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Looks Like He Made It

Like many rock-music lovers who came of age during the Seventies, I grew to despise the songs of Barry Manilow, and the passage of years has not yet shown me the error of my ways. But even those of you who think that "It's a Miracle" deserves banning by the Geneva Convention for its possible applications as a torture device should be impressed by Manilow's resilience. Despite regularly receiving notices that would flatten lesser men, he remains a popular concert attraction and a consistent record-seller; his latest disc for Arista Records, Manilow Sings Sinatra, received little airplay, but it's moved an impressive number of units anyway. A full quarter-century after his first chart-topper, 1974's "Mandy," he continues to prove that the opinions of critics often don't mean a damn thing.

Manilow's attempts to seem contemporary by, for instance, suggesting that he's a closet Nirvana aficionado, can seem mighty forced. But for the most part, he comes across as charming, self-deprecating and funny, admitting at one point that he regularly speaks to his therapist about, of all things, his obsessive punctuality. ("There's something wrong with me about being on time," he says. "I get physically agitated when I'm not prompt. The problem is, when you're prompt, there's never anybody there to appreciate it.") But no matter how hard he tries, he can't quite disguise the hurt he feels over how, in his opinion, his work has been so grossly misunderstood. His earnestness didn't make me want to take back the unkind words I've written about his work in the past, but it did make me feel guilty about them -- and that's a miracle in itself.

WW: Making Manilow Sings Sinatra was a risky proposition because of the danger that people would think you're comparing yourself to someone who's widely regarded to be the greatest popular singer of the twentieth century. How did you guard against that?

BM: I was stupid. (He laughs.) I was just a fool. Had I thought a little bit more about it, I probably never would have done this thing -- but I led with my heart and not with my head. It was all about my emotional response to his passing. But as I began to get into doing it, I realized, whoops, people might misconstrue this album, thinking that I'm trying to compare myself to Frank Sinatra, and that certainly was never, ever my intention. I know this music from my gut. This is what I was raised on, and before I found myself in the pop-music world, this was the world I wanted to be a part of.

WW: Was the danger part of the fun for you?

BM: All of those bad reviews have always made me stronger, and once I realized the risk of trying to do something like this, I tried to give it my own spin without stepping on Frank's toes at all. I was very, very careful not to re-create his arrangements or his phrasing or his style. I don't think there's anything on the album that says I'm trying to copy him.

WW: You've done a lot of recordings of late that have focused on other folks' songs. Are you still writing songs on a regular basis?

BM: Oh, yes. But I'd say over the last eight years, I've had fun exploring different facets of this music world that I find myself in, and I've got a record company that allows me to make records based on my little cockamamie ideas, like show tunes and jazz and big-band. The next album is going to be a totally original album. But, you know, these totally original albums are very dangerous for people like me, because who knows what gets played on the radio? After your first five years of fame on the radio, the next decades of your career can get very interesting.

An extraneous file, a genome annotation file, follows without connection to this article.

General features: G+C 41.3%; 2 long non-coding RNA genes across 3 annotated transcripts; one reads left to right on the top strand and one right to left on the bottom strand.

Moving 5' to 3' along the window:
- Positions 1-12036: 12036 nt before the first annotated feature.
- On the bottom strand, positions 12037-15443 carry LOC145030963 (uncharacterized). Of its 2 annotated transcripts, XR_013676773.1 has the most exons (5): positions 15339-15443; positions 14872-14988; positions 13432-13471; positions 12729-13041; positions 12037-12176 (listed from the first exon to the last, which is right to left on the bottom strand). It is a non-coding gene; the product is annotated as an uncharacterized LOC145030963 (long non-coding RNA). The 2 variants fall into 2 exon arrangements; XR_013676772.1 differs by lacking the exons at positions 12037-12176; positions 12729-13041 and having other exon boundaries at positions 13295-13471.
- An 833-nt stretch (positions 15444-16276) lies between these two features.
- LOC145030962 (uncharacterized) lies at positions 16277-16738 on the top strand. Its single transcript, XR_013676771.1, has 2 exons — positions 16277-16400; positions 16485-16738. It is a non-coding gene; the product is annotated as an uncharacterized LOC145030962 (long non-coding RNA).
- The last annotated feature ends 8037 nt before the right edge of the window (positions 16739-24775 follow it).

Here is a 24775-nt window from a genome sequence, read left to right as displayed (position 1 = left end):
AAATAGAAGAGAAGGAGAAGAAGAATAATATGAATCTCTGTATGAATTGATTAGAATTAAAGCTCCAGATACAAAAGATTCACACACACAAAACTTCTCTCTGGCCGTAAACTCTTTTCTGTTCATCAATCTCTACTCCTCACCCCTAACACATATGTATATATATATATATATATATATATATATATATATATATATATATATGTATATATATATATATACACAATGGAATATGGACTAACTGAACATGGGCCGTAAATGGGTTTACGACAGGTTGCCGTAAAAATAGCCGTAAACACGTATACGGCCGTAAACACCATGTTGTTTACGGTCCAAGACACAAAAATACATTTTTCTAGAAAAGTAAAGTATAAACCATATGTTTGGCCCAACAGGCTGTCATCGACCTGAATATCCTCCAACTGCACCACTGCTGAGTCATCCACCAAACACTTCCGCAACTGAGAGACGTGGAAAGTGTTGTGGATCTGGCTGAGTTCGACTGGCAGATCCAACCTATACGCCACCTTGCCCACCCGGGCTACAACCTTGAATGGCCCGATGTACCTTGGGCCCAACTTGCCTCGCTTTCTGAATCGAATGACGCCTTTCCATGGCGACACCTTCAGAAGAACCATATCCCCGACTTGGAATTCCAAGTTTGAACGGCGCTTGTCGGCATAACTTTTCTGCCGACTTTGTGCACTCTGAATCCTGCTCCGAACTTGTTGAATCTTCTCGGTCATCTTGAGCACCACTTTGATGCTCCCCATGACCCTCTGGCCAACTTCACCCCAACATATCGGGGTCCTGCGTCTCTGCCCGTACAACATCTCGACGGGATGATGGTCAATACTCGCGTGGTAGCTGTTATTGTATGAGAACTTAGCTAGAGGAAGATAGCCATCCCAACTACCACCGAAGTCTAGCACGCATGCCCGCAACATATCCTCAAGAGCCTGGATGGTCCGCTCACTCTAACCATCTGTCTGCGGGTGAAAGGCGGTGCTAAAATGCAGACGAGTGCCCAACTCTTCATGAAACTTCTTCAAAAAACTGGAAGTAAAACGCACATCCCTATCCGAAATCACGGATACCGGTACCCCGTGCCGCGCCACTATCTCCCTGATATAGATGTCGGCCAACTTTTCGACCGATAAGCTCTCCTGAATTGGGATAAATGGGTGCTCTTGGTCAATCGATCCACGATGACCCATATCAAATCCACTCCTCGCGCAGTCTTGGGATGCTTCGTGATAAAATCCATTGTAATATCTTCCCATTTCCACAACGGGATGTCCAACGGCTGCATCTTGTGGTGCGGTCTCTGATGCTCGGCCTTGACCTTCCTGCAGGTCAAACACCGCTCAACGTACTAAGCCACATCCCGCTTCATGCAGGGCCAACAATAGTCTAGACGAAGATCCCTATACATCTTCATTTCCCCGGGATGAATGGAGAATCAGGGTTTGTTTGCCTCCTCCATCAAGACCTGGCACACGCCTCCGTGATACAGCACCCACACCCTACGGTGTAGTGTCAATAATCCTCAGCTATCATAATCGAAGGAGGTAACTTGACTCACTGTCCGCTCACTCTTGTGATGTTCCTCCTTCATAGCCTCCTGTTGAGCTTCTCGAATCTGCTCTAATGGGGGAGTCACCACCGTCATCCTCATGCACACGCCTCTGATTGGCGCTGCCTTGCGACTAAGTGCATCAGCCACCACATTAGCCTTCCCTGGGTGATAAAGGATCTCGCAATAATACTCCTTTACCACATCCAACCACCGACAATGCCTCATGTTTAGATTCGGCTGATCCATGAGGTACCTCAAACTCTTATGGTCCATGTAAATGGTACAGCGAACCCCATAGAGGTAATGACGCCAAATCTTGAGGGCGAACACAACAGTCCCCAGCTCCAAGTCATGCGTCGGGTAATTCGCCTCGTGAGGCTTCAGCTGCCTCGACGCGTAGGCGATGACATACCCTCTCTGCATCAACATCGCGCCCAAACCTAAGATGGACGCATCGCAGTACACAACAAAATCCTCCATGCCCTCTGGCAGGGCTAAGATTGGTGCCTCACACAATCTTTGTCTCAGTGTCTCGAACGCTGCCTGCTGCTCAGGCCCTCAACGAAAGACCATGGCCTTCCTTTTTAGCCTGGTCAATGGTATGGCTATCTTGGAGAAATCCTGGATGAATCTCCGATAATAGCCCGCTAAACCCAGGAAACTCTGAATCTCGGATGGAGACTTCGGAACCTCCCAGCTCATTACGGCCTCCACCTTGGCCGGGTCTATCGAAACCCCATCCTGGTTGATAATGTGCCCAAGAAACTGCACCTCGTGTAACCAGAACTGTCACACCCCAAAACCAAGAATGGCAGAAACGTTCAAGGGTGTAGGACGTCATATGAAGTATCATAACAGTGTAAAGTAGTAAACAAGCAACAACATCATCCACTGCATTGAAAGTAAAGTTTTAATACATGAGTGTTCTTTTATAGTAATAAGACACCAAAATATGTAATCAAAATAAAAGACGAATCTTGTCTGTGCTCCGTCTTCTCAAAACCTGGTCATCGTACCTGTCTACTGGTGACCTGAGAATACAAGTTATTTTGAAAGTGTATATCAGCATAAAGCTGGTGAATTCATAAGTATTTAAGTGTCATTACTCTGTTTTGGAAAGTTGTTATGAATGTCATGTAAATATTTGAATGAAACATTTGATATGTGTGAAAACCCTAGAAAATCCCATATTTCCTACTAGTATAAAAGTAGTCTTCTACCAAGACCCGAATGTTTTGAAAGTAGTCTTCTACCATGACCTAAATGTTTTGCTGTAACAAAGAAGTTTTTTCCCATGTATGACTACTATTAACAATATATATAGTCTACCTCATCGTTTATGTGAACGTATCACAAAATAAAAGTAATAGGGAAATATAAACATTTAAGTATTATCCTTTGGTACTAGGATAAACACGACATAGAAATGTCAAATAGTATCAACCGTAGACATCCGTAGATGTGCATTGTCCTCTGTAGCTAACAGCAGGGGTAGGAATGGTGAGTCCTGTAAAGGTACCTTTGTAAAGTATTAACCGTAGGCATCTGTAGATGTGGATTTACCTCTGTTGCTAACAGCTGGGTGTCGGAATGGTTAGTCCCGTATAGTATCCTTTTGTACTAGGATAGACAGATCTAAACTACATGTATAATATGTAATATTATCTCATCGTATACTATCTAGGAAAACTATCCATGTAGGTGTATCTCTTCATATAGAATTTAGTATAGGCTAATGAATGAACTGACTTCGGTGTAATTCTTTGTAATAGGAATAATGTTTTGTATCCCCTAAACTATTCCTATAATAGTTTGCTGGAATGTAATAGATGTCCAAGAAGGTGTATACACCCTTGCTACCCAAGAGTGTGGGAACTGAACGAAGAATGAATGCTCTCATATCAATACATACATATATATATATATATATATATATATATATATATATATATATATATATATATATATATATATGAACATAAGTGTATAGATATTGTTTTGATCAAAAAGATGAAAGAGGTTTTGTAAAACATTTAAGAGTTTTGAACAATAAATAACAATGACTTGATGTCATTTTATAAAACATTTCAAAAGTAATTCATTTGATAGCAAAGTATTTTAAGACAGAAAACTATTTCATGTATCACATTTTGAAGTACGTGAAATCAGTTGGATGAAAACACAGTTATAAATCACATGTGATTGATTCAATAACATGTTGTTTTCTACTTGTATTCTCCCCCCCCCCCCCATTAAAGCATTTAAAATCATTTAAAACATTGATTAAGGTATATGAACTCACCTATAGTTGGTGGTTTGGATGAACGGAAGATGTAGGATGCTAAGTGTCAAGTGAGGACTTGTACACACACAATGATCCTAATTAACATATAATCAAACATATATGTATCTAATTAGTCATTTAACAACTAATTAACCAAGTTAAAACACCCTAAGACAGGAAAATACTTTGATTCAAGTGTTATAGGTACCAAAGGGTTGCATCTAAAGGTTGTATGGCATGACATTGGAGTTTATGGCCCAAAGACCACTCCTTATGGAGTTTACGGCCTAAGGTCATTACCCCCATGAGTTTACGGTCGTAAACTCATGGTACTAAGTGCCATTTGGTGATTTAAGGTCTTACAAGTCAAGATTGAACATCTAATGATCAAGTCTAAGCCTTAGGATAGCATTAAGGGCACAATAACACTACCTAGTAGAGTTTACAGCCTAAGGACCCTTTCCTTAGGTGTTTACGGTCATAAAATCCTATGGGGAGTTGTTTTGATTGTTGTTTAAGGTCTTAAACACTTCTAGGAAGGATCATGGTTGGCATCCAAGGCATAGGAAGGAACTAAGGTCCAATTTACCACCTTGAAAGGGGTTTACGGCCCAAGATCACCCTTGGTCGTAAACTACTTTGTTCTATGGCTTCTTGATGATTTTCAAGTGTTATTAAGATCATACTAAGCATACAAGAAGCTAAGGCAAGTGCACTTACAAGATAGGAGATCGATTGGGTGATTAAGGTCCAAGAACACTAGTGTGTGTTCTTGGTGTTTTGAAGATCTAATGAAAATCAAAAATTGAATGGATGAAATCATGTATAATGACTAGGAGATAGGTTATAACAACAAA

WW: Your music has always tended to polarize people. Even in the Seventies, when you had such huge sales, you were the target of viciousness, particularly at the hands of rock fans. Do you have a theory about why?

BM: I have two theories. Number one, when you become that popular that quickly, there's no way out. When I did my research about Frank Sinatra, I found out he got creamed by the critics for his first five to eight years. I mean really creamed. And it happens to all of us, from Ricky Martin to Billy Joel to Lionel Richie to Michael Bolton. We all get it. In Britain they call it "the tall poppy theory."

WW: The tall poppy theory?

BM: Yeah -- the tallest poppy is the one that gets cut down. And that's what happened to me. Of course, what I learned from this is, you cannot take it personally or it'll kill you. So you have to develop a thick hide and move on and do what you believe in, which is what I did. But the rock critics always had problems with me because they thought I was trying to do rock and roll, and I never was. I was trying to be passionate; I was trying to be committed to the work I did. But I never claimed that I was a rock-and-roll singer. It was just that I was able to make and produce records that felt and sounded great on rock-and-roll radio because of this power-ballad thing that I seem to have come along and created. There were these big, smashing backbeats and big guitars, and there I was crooning over it, and it seemed to work on the pop radio. When the critics saw what it was, they said, "He's not rock and roll." And I said, "Yeah? And your point is...?"

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Michael Roberts has written for Westword since October 1990, serving stints as music editor and media columnist. He currently covers everything from breaking news and politics to sports and stories that defy categorization.
Contact: Michael Roberts

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